Agence France-Presse (“CHINA ARRESTS MAN WHO LEAKED SECRET NKOREAN GAS CHAMBER CLAIMS: REPORT,” 02/11/04) reported that the PRC has arrested the man who leaked top secret government documents from a DPRK prison camp detailing routine testing of chemical weapons on political prisoners, a report said. The man, who was not named, was seized by PRC authorities after escaping across the border with his family, Radio Free Asia said, citing a ROK human rights activist who recently appeared in a BBC documentary on the subject. “I made contact with this person in a chemical factory in North Korea a long time ago,” said the activist, Kim Sang-hun, who smuggled the documents out of the DPRK. “He has been waiting, and waiting to obtain this document. Then he got the chance, and it was smuggled out of North Korea. His words were not enough. He wanted to show the evidence to the world, but he was captured in China.” According to the BBC documentary aired last week, entire families, including children, were regularly tortured and executed, while others had poisonous gases and other weapons used on them. The broadcast cited Kwon Hyok, who defected to the ROK in 1999 while stationed as a DPRK intelligence officer in Beijing, as saying he witnessed chemical experiments being carried out on political prisoners in gas chambers. Kim, 71, said the document he smuggled, and used in the documentary, was a transfer list ordering certain prisoners to be taken to the chemical facilities near the Russian border, known as Camp 22. “This is genuine. This is not a government-to-government document. This is a secret document, published for the eyes of a select few,” Kim said, adding that it would be extremely hard to counterfeit an official DPRK government seal as they were manufactured under police supervision. He said the plan had been for the captured man to testify to the world in person about the truth of the reports and the authenticity of the document. “Our plan was to be ready when North Korea denied it, then we would provide the document and further evidence … but the plan failed because they were captured,” Kim said. “It is urgent. We must save them.”

5. PRC on Taiwan Elections

Agence France-Presse (“CHINA PLEDGES NOT TO GET INVOLVED IN TAIWAN ELECTIONS,” 02/11/04) reported that the PRC claimed it did not care who won next month’s presidential election in Taiwan and pledged not to get involved in the contest. China’s attempts to influence voters ahead of the island’s two previous presidential polls have backfired and it has restricted itself to claiming it was more concerned about the winner’s attitude towards reunification. However, the promise to stay out of the election race was accompanied by continued criticisms of pro-independence President Chen Shui-bian and his “sinister intentions” for holding an island-wide referendum alongside the March 20 presidential vote. “We won’t get involved in Taiwan’s elections,” said Zhang Mingqing, spokesman for the PRC’sTaiwan Affairs Office, at a regular briefing Wednesday. “We don’t care who will be elected. What we care about is after they’re elected, what is his attitude in developing cross-straits relations and national reunification.”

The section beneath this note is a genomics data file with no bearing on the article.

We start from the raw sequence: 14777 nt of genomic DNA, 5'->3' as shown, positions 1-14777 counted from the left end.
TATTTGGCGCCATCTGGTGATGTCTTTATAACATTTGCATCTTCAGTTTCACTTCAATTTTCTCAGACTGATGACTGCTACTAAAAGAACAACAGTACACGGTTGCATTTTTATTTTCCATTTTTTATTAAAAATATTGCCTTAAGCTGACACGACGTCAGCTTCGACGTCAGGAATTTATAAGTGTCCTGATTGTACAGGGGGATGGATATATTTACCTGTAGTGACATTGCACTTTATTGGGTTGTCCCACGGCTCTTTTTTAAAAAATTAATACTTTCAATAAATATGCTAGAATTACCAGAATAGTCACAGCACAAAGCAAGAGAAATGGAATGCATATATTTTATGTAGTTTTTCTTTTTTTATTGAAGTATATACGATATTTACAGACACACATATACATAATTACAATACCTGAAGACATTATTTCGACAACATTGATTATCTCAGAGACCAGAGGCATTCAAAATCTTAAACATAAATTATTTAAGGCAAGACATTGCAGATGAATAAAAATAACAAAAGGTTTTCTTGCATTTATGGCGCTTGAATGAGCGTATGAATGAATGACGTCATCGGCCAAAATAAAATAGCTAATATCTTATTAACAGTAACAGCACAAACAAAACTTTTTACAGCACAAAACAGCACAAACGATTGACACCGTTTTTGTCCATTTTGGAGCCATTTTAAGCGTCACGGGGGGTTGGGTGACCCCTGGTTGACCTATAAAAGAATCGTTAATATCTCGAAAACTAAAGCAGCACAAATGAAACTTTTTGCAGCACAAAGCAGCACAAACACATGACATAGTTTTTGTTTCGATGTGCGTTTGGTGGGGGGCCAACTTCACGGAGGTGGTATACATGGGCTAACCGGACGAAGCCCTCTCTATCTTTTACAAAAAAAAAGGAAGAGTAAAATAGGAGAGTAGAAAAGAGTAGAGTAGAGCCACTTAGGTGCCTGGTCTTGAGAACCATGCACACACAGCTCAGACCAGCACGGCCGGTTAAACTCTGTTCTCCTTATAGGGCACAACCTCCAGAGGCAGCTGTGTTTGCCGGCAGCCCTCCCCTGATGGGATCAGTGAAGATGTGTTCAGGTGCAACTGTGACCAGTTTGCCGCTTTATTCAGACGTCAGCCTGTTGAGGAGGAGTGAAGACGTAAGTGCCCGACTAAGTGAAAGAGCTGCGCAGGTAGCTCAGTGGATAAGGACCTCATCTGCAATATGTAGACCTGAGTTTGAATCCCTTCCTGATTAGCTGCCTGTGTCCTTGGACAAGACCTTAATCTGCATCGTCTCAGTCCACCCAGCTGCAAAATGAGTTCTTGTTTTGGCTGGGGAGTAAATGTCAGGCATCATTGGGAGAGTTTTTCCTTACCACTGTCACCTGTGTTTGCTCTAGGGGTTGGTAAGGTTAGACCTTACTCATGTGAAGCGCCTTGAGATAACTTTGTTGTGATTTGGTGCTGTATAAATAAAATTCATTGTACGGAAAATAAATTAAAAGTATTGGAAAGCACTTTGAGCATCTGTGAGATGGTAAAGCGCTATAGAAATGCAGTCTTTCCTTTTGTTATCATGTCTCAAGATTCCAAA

6. PRC on Hong Kong Democracy

Agence France-Presse (“CONCERN AS BEIJING TELLS HONG KONG IT HAS FINAL SAY ON DEMOCRACY,” 02/11/04) reported that Hong Kong’s democracy movement suffered a major setback after the PRC effectively slapped down any hopes of full democracy within the next three years. After three days of meetings with a Hong Kong taskforce charged with seeking the PRC leadership’s views on universal suffrage in the city by 2007, the central government declared democracy would have to wait. The government said it would have the final say on political change, according to the official Xinhua news agency. “The high-degree of autonomy for Hong Kong meant self-governing under the authorization of the central government,” the Xinhua report quoted the government as saying. “The political system of Hong Kong should meet with the legal status of Hong Kong as a regional administrative zone directly under the central government,” it went on. The city’s status as an autonomous region within China was established during sovereignty negotiations between former colonial master Britain and China in the 1980s. At the handover in 1997, it was decreed Hong Kong should be governed according to the principle of “one country, two systems”, meaning it could maintain its capitalist economy within the framework of a “one China” doctrine. Tuesday’s declaration, however, stressed that maintaining “one country” was more important than preserving “two systems.” 7. ROK on Koizumi Yasukuni Remarks